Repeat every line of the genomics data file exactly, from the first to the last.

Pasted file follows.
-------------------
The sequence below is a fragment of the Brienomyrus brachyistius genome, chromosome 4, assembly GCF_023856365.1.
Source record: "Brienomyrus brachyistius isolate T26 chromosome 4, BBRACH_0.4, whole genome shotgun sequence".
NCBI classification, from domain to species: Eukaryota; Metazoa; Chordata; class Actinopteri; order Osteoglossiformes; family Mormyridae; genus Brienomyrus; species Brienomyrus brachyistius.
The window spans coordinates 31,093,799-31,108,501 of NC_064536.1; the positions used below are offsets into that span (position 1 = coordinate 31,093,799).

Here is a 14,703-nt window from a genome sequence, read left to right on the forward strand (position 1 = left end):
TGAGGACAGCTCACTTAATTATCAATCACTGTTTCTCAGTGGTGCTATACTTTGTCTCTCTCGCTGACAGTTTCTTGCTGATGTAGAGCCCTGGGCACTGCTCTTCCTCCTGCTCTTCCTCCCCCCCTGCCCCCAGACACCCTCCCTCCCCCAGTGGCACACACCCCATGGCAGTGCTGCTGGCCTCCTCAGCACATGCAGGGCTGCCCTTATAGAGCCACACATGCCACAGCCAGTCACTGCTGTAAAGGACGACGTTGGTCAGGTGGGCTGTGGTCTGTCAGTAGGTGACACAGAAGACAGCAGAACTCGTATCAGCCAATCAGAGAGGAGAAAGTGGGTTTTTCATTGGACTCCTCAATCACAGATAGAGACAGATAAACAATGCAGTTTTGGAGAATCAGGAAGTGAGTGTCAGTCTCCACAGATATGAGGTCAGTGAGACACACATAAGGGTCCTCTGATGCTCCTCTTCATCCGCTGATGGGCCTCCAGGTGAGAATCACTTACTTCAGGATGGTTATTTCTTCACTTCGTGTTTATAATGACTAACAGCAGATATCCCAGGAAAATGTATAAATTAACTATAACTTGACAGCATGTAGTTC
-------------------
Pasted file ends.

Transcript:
The sequence below is a fragment of the Brienomyrus brachyistius genome, chromosome 4, assembly GCF_023856365.1.
Source record: "Brienomyrus brachyistius isolate T26 chromosome 4, BBRACH_0.4, whole genome shotgun sequence".
NCBI classification, from domain to species: Eukaryota; Metazoa; Chordata; class Actinopteri; order Osteoglossiformes; family Mormyridae; genus Brienomyrus; species Brienomyrus brachyistius.
The window spans coordinates 31,093,799-31,108,501 of NC_064536.1; the positions used below are offsets into that span (position 1 = coordinate 31,093,799).

Here is a 14,703-nt window from a genome sequence, read left to right on the forward strand (position 1 = left end):
TGAGGACAGCTCACTTAATTATCAATCACTGTTTCTCAGTGGTGCTATACTTTGTCTCTCTCGCTGACAGTTTCTTGCTGATGTAGAGCCCTGGGCACTGCTCTTCCTCCTGCTCTTCCTCCCCCCCTGCCCCCAGACACCCTCCCTCCCCCAGTGGCACACACCCCATGGCAGTGCTGCTGGCCTCCTCAGCACATGCAGGGCTGCCCTTATAGAGCCACACATGCCACAGCCAGTCACTGCTGTAAAGGACGACGTTGGTCAGGTGGGCTGTGGTCTGTCAGTAGGTGACACAGAAGACAGCAGAACTCGTATCAGCCAATCAGAGAGGAGAAAGTGGGTTTTTCATTGGACTCCTCAATCACAGATAGAGACAGATAAACAATGCAGTTTTGGAGAATCAGGAAGTGAGTGTCAGTCTCCACAGATATGAGGTCAGTGAGACACACATAAGGGTCCTCTGATGCTCCTCTTCATCCGCTGATGGGCCTCCAGGTGAGAATCACTTACTTCAGGATGGTTATTTCTTCACTTCGTGTTTATAATGACTAACAGCAGATATCCCAGGAAAATGTATAAATTAACTATAACTTGACAGCATGTAGTTC